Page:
“Before the Master Plan of 2011, lots of pans were distributed, but people weren’t using them for toilets, and even people who could afford to build toilets were waiting for the government handouts. The situation now is much more sustainable,” he told me.
For the government, it is a win. Not so for those forced into building toilets they cannot afford, or bear the state’s anger. Journalist Mithilesh Yadav, who has been following the ODF issue for a number of years, reported in 2015 that some families in Siraha were taking out loans at up to 60 per cent annual interest rates in order to finance construction of their compulsory toilets. The District Development Committee (DDC) had a budget for “program implementation” that did not involve financial help for toilet construction for poor families.
“The ODF campaign has been particularly disastrous for Madhesi Dalits,” Yadav told me. “Imagine you are a sukumbasi living in a small shack on land you don’t own. What sense does it make to take loans out to construct a toilet just so you can get a citizenship certificate?”
UNICEF’s Shrestha says that making sanitation cards a prerequisite for getting citizenship certificates is an “effective tool.”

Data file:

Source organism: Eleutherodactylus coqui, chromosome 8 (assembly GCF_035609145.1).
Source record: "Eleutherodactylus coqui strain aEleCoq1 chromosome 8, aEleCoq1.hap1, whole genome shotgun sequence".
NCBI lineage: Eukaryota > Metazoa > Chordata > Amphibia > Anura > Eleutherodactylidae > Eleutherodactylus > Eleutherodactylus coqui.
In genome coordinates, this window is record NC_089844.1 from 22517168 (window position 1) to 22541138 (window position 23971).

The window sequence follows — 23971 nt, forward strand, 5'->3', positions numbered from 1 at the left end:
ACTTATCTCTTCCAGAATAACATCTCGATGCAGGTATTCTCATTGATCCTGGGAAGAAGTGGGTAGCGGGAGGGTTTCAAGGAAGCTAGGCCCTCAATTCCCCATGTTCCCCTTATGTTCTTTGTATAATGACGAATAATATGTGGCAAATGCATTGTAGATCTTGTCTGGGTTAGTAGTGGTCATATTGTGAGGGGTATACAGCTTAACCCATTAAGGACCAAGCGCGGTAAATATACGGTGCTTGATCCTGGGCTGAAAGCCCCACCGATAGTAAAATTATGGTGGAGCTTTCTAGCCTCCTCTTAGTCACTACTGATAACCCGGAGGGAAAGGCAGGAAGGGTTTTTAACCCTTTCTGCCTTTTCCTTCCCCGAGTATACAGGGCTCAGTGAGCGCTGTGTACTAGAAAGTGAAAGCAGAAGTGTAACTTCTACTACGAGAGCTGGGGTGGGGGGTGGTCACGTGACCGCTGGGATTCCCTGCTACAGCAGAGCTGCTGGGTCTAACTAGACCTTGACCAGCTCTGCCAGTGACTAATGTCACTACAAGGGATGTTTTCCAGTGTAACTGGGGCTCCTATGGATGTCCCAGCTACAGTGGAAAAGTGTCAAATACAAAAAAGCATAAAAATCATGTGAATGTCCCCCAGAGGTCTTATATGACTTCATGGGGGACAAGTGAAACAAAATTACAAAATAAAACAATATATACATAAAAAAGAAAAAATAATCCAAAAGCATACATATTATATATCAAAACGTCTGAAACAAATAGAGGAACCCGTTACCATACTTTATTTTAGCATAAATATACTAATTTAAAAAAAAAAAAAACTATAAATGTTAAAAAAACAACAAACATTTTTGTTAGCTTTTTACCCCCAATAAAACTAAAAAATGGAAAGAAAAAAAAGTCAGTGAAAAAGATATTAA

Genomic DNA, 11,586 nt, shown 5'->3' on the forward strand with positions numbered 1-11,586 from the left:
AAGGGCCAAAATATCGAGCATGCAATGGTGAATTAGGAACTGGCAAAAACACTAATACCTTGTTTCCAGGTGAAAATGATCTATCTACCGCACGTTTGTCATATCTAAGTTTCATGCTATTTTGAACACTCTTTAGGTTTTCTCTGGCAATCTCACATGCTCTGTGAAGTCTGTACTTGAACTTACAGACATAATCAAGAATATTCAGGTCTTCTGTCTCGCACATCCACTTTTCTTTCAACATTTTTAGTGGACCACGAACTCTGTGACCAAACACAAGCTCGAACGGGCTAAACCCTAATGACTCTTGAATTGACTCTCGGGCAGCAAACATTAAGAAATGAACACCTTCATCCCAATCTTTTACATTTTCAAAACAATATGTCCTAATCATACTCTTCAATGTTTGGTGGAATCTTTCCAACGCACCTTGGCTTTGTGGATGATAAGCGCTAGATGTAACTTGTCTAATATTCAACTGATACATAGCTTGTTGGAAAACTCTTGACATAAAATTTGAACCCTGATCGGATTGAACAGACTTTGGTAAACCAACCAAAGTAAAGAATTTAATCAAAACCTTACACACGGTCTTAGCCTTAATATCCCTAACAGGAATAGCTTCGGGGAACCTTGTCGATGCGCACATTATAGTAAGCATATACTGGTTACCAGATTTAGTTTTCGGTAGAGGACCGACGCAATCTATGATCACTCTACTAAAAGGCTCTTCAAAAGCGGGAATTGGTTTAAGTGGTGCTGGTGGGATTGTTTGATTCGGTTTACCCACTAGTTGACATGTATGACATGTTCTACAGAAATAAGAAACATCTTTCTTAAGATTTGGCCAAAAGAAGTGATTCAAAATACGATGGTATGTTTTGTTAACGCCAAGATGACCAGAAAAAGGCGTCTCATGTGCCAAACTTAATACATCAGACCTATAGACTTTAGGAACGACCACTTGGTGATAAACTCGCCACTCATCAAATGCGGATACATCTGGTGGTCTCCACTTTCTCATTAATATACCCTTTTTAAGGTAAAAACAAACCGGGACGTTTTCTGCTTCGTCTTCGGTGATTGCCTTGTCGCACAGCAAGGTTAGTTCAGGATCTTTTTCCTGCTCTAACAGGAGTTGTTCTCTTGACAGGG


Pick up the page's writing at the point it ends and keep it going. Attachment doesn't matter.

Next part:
“The card serves as a trigger. If you need it to access government services, it becomes about pride, ‘oh this person has a toilet, I should too.’ There have been questions raised about the bad implications of tying social services to toilets, but it is one tool of many to trigger people.”
Devendra Jha is similarly unequivocal about the necessity of sanitation cards for citizenship certificates.
“Human rights organizations protested the sanitation card. We let the civil society and politicians decide on the implementation of this, and the results have been great. Making sure that people can’t get the documents they need until they build toilets means that the toilets are built, and public spaces are cleaner as a result,” Jha says.
Public spaces may be cleaner, but the current heavy-handed implementation of the ODF objective means that people— many of whom might prefer to not have to defecate in fields if they had the choice— are routinely harassed.
Samni Devi Mandal of Ward 12, Janakpur, told me that her son-in-law was beaten by the police and taken into custody for two days for public defecation in late April. He was let go after he paid a fine of NRs 1,000 rupees, a significant amount of money for her family.